Golf is a mental game. Physical skill is necessary, but in a round that lasts three hours, the actual action takes less than 20 minutes, providing a golfer’s mind significant time to influence his or her play. In basketball, one cannot focus on a missed shot or errant pass, as he or she has a new task that requires attention.
If the player focuses on his or her poor play at one end, he or she is susceptible to a mistake on the other end. “It is possible to process at most 126 bits of information per second… The limitation of consciousness is demonstrated by the fact that to understand what another person is saying we must process 40 bits of information per second,” (Csikszentmihalyi, Flow; The Psychology of Optimal Experience). When a player diverts his or her attention to the mistake, he or she lacks the attention necessary to play successfully, as he or she must process player movement and his or her relationship to the ball, his or her teammates and opponents and listen for teammates communicating with him or her.
The attention deficit is most apparent at the free throw line. During the game’s flow, players are lost in the action; they hardly hear the noise in the stands or the coach yelling from the bench or even the whistle. They are involved in the action, and there is no separation between body and mind; there is no time to think, and players play on instinct, habit and automatic actions.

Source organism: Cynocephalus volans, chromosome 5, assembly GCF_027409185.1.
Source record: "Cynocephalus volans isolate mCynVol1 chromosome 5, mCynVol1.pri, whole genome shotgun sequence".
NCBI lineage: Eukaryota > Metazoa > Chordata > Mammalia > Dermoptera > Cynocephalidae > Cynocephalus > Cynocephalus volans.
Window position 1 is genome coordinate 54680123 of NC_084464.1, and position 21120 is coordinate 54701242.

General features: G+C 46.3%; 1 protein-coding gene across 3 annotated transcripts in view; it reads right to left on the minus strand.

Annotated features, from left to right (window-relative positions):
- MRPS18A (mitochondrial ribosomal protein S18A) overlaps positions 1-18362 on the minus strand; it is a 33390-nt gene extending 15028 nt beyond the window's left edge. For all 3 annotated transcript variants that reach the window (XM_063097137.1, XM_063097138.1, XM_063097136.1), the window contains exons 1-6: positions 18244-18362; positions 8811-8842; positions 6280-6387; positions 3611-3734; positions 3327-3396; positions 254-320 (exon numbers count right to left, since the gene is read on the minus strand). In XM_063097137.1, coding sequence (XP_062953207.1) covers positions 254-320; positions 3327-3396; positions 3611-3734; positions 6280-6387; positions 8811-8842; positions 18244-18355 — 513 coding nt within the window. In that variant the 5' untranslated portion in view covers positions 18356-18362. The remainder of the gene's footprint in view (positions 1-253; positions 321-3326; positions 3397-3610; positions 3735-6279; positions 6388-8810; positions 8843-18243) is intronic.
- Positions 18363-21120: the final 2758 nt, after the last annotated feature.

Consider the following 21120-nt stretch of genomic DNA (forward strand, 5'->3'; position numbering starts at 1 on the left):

“When all a person’s relevant skills are needed to cope with the challenge of a situation, that person’s attention is completely absorbed by the activity. There is no excess psychic energy left over to process any information but what the activity offers… people become so involved in what they are doing that the activity becomes spontaneous, almost automatic; they stop being aware of themselves as separate from the actions they are performing,” (Csikszentmihalyi).
When players drive the length of the floor, stop short of the defense, jump into the air and shoot, they do not think about their elbow, or the consequences of a missed shot; they shoot.
The free throw is a unique moment, not unlike a putt in golf. Golfers have time to analyze and overanalyze and allow their minds to play tricks and debilitate their skills. At the free throw line, the game stops; shooters have time to step outside the action and think about the shot. They catch their breath and feel the fatigue that built during the continuous action. Whereas players may be able to catch and shoot moving full speed and make the shot with no problem, they step to the line with trepidation, worrying about their shooting technique or the score.
When players step to the line, they are told to concentrate or focus. When you actively think about concentrating, you lose the ability to perform optimally. “The great Zen master D.T. Suzuki described this non-thinking state: ‘As soon as we reflect, deliberate, and conceptualize, the original unconscious is lost and thought interferes,” (Douilliard, Body, Mind and Sport). During the action, players are in the flow; however, at the line, they lose the flow and their mind negatively affects his performance. “Tony Gwynn said, ‘When you’re in it [the Zone], you don’t hear the crowd, you don’t think about the situation, you don’t think about nothin’. It’s something way beyond confidence. I mean, I’m usually fairly confident, but this is like-I don’t even know what the word would be,” (Douilliard).
To enter the zone when at the free throw line, train for these situations using Psychological Skills Training, particularly relaxation breathing and visualization. People mistakenly believe visualization is either unimportant or easy to do.